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Older adults’ reactive balance

...do they show fast and transferable improvements after repeated balance disturbances?

Older adults can rapidly improve their reactive balance recovery responses following repeated large balance disturbances. Improvements made during repeated disturbances to one leg can even be transferred to benefit performance when the untrained leg is disturbed. These conclusions can be drawn from our study, in which we used treadmill belt accelerations to create balance perturbations during walking. 

To do this, we used treadmill belt acceleration perturbations as shown in the figure (adapted from McCrum et al. 2018 (1)). The right leg (R) was perturbed by a treadmill belt acceleration first (pert1R), followed by eight perturbations (pert2L – pert9L) to the left leg (L), and the final perturbation (pert10R) was again applied to the right leg (R). In the key study described here, 28 older adults and 30 young adults (all healthy) were measured using this protocol.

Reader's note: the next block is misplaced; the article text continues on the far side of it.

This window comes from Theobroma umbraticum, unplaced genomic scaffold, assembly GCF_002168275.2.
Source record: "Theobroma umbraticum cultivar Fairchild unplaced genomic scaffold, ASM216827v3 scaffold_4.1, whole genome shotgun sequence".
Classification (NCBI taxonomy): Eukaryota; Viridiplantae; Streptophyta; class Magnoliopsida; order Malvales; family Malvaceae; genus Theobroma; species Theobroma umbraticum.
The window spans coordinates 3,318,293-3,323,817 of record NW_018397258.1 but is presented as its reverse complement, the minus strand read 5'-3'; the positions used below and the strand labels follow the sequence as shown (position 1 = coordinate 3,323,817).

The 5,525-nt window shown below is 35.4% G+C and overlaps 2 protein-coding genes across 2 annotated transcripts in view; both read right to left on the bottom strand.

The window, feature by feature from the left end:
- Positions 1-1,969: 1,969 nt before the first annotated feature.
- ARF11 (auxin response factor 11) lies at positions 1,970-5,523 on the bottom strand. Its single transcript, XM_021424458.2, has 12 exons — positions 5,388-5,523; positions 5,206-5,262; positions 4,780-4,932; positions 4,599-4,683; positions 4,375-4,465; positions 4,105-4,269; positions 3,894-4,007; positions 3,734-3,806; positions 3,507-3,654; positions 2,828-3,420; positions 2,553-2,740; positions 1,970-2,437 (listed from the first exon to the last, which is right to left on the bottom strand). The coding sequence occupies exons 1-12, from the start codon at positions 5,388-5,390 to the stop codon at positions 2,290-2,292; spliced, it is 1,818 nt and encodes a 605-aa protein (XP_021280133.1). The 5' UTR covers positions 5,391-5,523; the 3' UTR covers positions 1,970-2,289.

We found that healthy older adults can improve their balance recovery responses following eight repeated balance disturbances to one leg during walking and can then perform similarly to young adults. Such rapid improvement is one of the key features underlining the potential for perturbation-based balance training in practice. We also found that older adults can transfer these improvements made from the “trained” leg to their recovery following a perturbation to the untrained leg. This retained adaptability in older age lends further support to the potential for perturbation-based balance training as an approach to fall prevention.

> From: McCrum et al., Geroscience 42 (2020) 39-49 . All rights reserved to The Author(s). Click here for the online summary.

Additional reference

(1) McCrum et al., Commun Biol 1 (2018) 230. All rights reserved to The Author(s). Click here for the free full text version.

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